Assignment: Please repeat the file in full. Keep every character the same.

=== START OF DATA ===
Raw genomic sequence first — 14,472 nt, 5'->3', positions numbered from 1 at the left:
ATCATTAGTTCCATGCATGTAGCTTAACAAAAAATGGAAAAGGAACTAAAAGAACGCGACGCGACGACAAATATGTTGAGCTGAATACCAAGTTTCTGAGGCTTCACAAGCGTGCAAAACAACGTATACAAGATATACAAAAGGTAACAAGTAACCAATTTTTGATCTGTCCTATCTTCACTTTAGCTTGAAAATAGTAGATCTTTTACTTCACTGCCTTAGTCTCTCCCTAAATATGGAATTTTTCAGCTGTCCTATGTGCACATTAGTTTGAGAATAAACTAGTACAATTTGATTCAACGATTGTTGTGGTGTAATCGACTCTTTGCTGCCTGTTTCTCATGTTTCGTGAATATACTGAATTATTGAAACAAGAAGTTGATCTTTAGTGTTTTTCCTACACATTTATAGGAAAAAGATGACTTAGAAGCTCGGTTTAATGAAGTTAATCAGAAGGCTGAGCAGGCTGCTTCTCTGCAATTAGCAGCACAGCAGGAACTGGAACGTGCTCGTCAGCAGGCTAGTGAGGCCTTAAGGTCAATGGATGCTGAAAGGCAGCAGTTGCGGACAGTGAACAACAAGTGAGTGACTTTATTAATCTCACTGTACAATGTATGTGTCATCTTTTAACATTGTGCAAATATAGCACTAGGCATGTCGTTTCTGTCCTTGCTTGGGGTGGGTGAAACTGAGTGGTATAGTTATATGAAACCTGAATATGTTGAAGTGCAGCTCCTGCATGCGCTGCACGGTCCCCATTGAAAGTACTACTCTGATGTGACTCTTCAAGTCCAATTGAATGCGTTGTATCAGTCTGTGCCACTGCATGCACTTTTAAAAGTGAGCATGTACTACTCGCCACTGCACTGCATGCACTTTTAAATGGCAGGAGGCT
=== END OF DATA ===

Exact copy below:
Raw genomic sequence first — 14,472 nt, 5'->3', positions numbered from 1 at the left:
ATCATTAGTTCCATGCATGTAGCTTAACAAAAAATGGAAAAGGAACTAAAAGAACGCGACGCGACGACAAATATGTTGAGCTGAATACCAAGTTTCTGAGGCTTCACAAGCGTGCAAAACAACGTATACAAGATATACAAAAGGTAACAAGTAACCAATTTTTGATCTGTCCTATCTTCACTTTAGCTTGAAAATAGTAGATCTTTTACTTCACTGCCTTAGTCTCTCCCTAAATATGGAATTTTTCAGCTGTCCTATGTGCACATTAGTTTGAGAATAAACTAGTACAATTTGATTCAACGATTGTTGTGGTGTAATCGACTCTTTGCTGCCTGTTTCTCATGTTTCGTGAATATACTGAATTATTGAAACAAGAAGTTGATCTTTAGTGTTTTTCCTACACATTTATAGGAAAAAGATGACTTAGAAGCTCGGTTTAATGAAGTTAATCAGAAGGCTGAGCAGGCTGCTTCTCTGCAATTAGCAGCACAGCAGGAACTGGAACGTGCTCGTCAGCAGGCTAGTGAGGCCTTAAGGTCAATGGATGCTGAAAGGCAGCAGTTGCGGACAGTGAACAACAAGTGAGTGACTTTATTAATCTCACTGTACAATGTATGTGTCATCTTTTAACATTGTGCAAATATAGCACTAGGCATGTCGTTTCTGTCCTTGCTTGGGGTGGGTGAAACTGAGTGGTATAGTTATATGAAACCTGAATATGTTGAAGTGCAGCTCCTGCATGCGCTGCACGGTCCCCATTGAAAGTACTACTCTGATGTGACTCTTCAAGTCCAATTGAATGCGTTGTATCAGTCTGTGCCACTGCATGCACTTTTAAAAGTGAGCATGTACTACTCGCCACTGCACTGCATGCACTTTTAAATGGCAGGAGGCT